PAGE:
In less than a second, I had analyzed the situation. My mind raced ahead to the predictable outcome if this horrendous invasion wasn’t stopped immediately.

Two possible ghastly scenarios played through my mind.

The least horrible of the two was that someone from the CMO would discover this living carpet of fly larvae and we’d all be back doing another sleep-depriving white glove. It could get that crazy. I’d seen it happen before.

Far worse than that was the fact that maggots become flies within hours of hatching. The higher the temperature, the faster the metamorphosis occurs. That would mean that the entire cafeteria could be swarming with thousands of flies by breakfast time, if not sooner. There would be no way to get rid of that many flies and the cafeteria would be unusable for days.

Doing a white glove would be nothing compared to our fates if this were allowed to happen. Nothing less than immediate assignment to the RPF would be the only fitting punishment and the targets could be anyone and everyone even remotely connected to this disaster.

I had to do something and I had to do it FAST!

Assessing my resources, I knew there was no one I could call on to help me. Besides, it would take too long to go and find help. A CMO staff member could stumble on this scene while I was gone and assume that no one was doing anything about it. At least if I were there, trying, it would look better.

So it was just me – armed only with my simple cleaning equipment – against an army of thousands which was on the move and spreading out at a rate of about half an inch per second. It was completely disgusting and overwhelming, but I didn’t stop to think about it. I knew what HAD to be done and there was no room for any considerations like, “I can’t do this!” I just had the intention to get rid of all those maggots before anyone else saw them.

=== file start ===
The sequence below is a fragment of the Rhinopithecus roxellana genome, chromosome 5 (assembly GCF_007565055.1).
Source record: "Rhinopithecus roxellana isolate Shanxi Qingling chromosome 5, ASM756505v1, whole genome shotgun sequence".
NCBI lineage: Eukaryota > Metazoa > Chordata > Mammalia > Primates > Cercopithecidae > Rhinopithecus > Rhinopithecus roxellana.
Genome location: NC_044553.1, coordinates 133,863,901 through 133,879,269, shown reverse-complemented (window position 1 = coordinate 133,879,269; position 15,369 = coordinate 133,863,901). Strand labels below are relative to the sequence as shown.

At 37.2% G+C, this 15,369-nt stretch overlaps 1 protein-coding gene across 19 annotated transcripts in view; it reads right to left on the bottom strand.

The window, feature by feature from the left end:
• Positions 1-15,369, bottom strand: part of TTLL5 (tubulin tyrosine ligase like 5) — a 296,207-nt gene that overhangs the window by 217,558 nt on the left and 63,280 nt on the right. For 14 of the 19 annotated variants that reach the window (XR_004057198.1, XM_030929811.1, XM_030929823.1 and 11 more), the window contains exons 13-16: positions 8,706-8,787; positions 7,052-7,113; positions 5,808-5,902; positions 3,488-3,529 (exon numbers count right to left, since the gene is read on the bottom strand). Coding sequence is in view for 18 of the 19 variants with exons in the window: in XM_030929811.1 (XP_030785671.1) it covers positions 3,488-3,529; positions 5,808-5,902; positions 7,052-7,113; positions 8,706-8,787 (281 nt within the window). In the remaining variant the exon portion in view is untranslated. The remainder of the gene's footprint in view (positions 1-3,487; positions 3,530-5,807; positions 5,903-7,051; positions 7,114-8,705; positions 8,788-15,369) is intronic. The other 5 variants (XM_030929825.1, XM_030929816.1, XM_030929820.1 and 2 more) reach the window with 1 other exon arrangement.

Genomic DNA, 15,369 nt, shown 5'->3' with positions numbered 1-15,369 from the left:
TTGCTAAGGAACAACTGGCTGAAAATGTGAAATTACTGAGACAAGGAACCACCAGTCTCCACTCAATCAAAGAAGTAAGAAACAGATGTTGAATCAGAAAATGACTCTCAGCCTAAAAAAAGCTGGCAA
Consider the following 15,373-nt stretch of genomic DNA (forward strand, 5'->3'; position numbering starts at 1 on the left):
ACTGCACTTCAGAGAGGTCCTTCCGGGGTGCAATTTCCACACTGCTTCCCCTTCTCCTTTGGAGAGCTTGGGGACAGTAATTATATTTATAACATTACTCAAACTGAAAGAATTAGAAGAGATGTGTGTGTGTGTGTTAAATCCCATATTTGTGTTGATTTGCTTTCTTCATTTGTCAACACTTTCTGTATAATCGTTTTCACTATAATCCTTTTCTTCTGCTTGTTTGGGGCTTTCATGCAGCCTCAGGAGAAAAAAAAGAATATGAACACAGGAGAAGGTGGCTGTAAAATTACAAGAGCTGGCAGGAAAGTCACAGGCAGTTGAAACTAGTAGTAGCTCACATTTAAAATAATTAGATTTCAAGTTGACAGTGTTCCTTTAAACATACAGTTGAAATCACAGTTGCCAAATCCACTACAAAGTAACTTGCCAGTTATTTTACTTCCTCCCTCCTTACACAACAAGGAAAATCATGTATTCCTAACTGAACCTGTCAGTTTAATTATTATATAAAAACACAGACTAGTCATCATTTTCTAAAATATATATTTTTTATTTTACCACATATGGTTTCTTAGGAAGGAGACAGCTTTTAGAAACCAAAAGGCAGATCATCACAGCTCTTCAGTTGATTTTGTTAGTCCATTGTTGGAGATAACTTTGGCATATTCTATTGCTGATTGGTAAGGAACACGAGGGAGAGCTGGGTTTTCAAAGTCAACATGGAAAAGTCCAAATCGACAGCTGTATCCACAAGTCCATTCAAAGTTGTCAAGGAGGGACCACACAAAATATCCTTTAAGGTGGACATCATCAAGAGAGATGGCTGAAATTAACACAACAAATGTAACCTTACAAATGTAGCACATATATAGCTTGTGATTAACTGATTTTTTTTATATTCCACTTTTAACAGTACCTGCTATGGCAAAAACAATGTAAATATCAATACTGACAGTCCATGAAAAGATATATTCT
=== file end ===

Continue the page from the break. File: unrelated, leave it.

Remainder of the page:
I will not go into the details of how I made that room maggot-free. I have described it to others in the past and strong men have had to excuse themselves and go outside to puke in the bushes.

In less than an hour, the entire mess was safely contained in plastic bags. I lugged these out to the back of the building and swung them in a high arc to get them into the massive roll-away dumpster.

I staggered back inside. I had just enough time to shower and put on clean clothes so that I could go set up for dinner.

No one ever found out about the maggots. I kept it to myself. Life went calmly on for the Estates Org.

I am no longer in the Sea Org but I wouldn’t have missed the experience for the world. It may have been rough at times but I discovered abilities and strengths that I would have never found otherwise. I learned that I can confront almost anything – no matter how overwhelming – and that I can rise above my own considerations to get something done when necessary.

I will be forever grateful to the Sea Org for this.

And The Maggot Story is always good for a laugh.

~~Theodora Farnsworth

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jeff  on July 28th, 2014

Thank God I took LSD!

Juggernaut  on July 28th, 2014

You have my complete admiration.

John Doe  on July 29th, 2014

Great story, Theodora!

It brought back a lot of memories. I know all those places you described. And I’m glad you’ve embraced those difficult experiences and transcended them. Good for you!

Similarly, I’m glad for the time I spent in the SO and what I learned I could do. I feel sorry for those who only have bitterness about it.

Please keep telling your tales!

Xenu Built My Hot Rod  on July 30th, 2014

That sounds like something right out of Starship Troopers, man! VWD!

D'Anne  on July 31st, 2014

I want to know how you got rid of the maggots!! How in the world could you accomplish that so quickly? Egad!

hei88008  on July 31st, 2014

I want to use this opportunity to apologize to anyone who might have felt, that I’ve misused the power invested in me, by having been a white-glove-inspector myself.

I think I was just – but looking back, things often look differenty. Especially from the point of view from another human being.

Sorry for any possible injustice it could have acted as.

theodora  on August 1st, 2014

I understand! We were both doing the jobs we were assigned at the time. It was all part of the game we agreed to play back then. You can let it go now!